The latest report on climate change from the Intergovernmental Panel on Climate Change is now out (“U.N. Panel Issues Alert on Global Warming,” April 1), and it’s based on about 12,000 peer-reviewed papers. The warnings are clear and serious. Yet many people still deny that the burning of fossil fuels, deforestation and excessive meat consumption are having much effect on world climates. One reason for this is that we tend to mentally adapt to slow changes and even talk about “the new normal,” as if that means that everything is OK in a slightly different way.
To put the new normal idea into perspective, consider something else that has been slowly changing. Since the 1970s, workers’ income compared to GDP growth has been slowly decreasing. In any given year things haven’t seemed to change much, and most people have adapted to a new normal about every decade or so. Suddenly, after many such new normals, it has been noticed that most people in this country aren’t doing well. Then in 2007 we hit a tipping point that was really devastating. While the wealthy have done very well since then, most of the people in this country and in the entire world have fared poorly. The latest new normal is hurting a lot of people.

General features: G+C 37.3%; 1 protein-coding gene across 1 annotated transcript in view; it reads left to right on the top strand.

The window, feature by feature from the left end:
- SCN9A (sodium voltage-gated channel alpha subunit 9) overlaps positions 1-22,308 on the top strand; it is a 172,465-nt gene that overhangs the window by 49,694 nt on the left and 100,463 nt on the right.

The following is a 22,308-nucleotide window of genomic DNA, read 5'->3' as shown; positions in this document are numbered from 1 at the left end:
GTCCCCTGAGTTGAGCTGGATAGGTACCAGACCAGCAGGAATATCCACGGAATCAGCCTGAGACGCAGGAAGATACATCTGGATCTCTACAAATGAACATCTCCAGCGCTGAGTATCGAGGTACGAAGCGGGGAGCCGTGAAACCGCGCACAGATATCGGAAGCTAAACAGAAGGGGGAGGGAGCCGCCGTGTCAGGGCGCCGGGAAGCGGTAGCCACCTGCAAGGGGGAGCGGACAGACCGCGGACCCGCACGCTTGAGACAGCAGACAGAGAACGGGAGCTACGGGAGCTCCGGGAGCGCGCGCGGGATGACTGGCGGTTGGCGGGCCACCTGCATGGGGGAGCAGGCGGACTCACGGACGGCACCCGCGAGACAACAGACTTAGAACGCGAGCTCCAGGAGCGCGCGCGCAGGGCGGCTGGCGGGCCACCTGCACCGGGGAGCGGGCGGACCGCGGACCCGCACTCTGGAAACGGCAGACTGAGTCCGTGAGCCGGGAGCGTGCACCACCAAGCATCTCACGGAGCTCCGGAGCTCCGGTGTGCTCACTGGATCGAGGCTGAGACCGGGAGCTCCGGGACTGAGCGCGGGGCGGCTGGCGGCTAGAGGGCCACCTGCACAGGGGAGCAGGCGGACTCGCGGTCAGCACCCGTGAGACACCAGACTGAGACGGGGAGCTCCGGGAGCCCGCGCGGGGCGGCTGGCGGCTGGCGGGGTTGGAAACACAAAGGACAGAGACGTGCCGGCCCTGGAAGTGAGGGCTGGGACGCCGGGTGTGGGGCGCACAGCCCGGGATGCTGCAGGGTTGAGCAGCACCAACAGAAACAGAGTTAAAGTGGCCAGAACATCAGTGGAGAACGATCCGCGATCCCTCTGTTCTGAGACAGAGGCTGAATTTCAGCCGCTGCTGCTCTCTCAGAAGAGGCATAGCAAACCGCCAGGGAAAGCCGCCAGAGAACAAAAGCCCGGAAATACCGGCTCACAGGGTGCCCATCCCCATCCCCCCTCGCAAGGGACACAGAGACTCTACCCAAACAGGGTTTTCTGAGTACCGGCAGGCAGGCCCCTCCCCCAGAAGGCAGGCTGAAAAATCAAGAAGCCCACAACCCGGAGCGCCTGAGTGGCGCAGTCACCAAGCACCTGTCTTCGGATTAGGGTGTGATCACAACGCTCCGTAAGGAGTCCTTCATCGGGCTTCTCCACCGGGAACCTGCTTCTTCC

Think of the slowly accumulating effects of climate change as like this economic trend. Everything seems bearable for a while, and we hesitate to do anything to change the underlying causes of the slowly developing problem. But at some point we will suddenly realize that the latest new normal is not something that we can adapt to. Tipping points analogous to the great recession of 2007 will suddenly make things even worse. It’s not too late to do something, but accepting continuous small changes to climates as OK will not be OK in the long run.
ROBERT J. REILAND